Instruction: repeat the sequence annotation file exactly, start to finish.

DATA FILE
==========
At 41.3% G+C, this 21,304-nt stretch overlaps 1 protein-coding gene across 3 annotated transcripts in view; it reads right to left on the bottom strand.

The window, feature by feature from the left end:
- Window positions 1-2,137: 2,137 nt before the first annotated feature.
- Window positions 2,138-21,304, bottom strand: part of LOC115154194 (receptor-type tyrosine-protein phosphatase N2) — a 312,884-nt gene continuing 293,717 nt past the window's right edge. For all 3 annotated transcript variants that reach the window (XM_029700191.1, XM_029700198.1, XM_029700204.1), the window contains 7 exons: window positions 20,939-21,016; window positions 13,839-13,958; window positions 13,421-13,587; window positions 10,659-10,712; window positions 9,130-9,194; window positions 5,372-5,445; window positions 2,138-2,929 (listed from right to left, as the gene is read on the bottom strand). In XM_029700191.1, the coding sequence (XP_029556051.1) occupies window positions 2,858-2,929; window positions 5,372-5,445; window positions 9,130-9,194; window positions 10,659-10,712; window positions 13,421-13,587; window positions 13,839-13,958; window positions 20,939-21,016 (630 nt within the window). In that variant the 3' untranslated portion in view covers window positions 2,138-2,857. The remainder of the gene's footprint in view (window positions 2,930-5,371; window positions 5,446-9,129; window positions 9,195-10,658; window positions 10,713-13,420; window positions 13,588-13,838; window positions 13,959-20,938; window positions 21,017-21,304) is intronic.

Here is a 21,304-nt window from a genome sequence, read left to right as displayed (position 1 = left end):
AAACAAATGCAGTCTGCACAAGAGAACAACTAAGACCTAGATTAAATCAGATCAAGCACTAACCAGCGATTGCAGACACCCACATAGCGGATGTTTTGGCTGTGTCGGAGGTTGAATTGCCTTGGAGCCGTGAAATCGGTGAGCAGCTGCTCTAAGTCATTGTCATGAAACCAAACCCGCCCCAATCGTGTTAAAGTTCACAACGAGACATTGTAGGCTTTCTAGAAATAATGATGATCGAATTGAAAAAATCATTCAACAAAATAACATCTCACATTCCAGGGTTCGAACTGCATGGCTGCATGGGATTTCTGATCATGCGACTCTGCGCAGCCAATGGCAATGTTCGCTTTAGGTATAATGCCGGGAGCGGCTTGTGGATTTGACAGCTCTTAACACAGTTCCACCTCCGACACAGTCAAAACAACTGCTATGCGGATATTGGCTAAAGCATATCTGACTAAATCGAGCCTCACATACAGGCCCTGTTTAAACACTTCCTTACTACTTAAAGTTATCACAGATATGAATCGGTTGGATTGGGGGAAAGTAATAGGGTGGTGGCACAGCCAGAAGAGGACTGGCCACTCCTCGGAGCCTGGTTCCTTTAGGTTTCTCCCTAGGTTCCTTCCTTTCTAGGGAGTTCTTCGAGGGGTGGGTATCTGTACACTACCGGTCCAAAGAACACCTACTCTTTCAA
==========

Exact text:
At 41.3% G+C, this 21,304-nt stretch overlaps 1 protein-coding gene across 3 annotated transcripts in view; it reads right to left on the bottom strand.

The window, feature by feature from the left end:
- Window positions 1-2,137: 2,137 nt before the first annotated feature.
- Window positions 2,138-21,304, bottom strand: part of LOC115154194 (receptor-type tyrosine-protein phosphatase N2) — a 312,884-nt gene continuing 293,717 nt past the window's right edge. For all 3 annotated transcript variants that reach the window (XM_029700191.1, XM_029700198.1, XM_029700204.1), the window contains 7 exons: window positions 20,939-21,016; window positions 13,839-13,958; window positions 13,421-13,587; window positions 10,659-10,712; window positions 9,130-9,194; window positions 5,372-5,445; window positions 2,138-2,929 (listed from right to left, as the gene is read on the bottom strand). In XM_029700191.1, the coding sequence (XP_029556051.1) occupies window positions 2,858-2,929; window positions 5,372-5,445; window positions 9,130-9,194; window positions 10,659-10,712; window positions 13,421-13,587; window positions 13,839-13,958; window positions 20,939-21,016 (630 nt within the window). In that variant the 3' untranslated portion in view covers window positions 2,138-2,857. The remainder of the gene's footprint in view (window positions 2,930-5,371; window positions 5,446-9,129; window positions 9,195-10,658; window positions 10,713-13,420; window positions 13,588-13,838; window positions 13,959-20,938; window positions 21,017-21,304) is intronic.

Here is a 21,304-nt window from a genome sequence, read left to right as displayed (position 1 = left end):
AAACAAATGCAGTCTGCACAAGAGAACAACTAAGACCTAGATTAAATCAGATCAAGCACTAACCAGCGATTGCAGACACCCACATAGCGGATGTTTTGGCTGTGTCGGAGGTTGAATTGCCTTGGAGCCGTGAAATCGGTGAGCAGCTGCTCTAAGTCATTGTCATGAAACCAAACCCGCCCCAATCGTGTTAAAGTTCACAACGAGACATTGTAGGCTTTCTAGAAATAATGATGATCGAATTGAAAAAATCATTCAACAAAATAACATCTCACATTCCAGGGTTCGAACTGCATGGCTGCATGGGATTTCTGATCATGCGACTCTGCGCAGCCAATGGCAATGTTCGCTTTAGGTATAATGCCGGGAGCGGCTTGTGGATTTGACAGCTCTTAACACAGTTCCACCTCCGACACAGTCAAAACAACTGCTATGCGGATATTGGCTAAAGCATATCTGACTAAATCGAGCCTCACATACAGGCCCTGTTTAAACACTTCCTTACTACTTAAAGTTATCACAGATATGAATCGGTTGGATTGGGGGAAAGTAATAGGGTGGTGGCACAGCCAGAAGAGGACTGGCCACTCCTCGGAGCCTGGTTCCTTTAGGTTTCTCCCTAGGTTCCTTCCTTTCTAGGGAGTTCTTCGAGGGGTGGGTATCTGTACACTACCGGTCCAAAGAACACCTACTCTTTCAA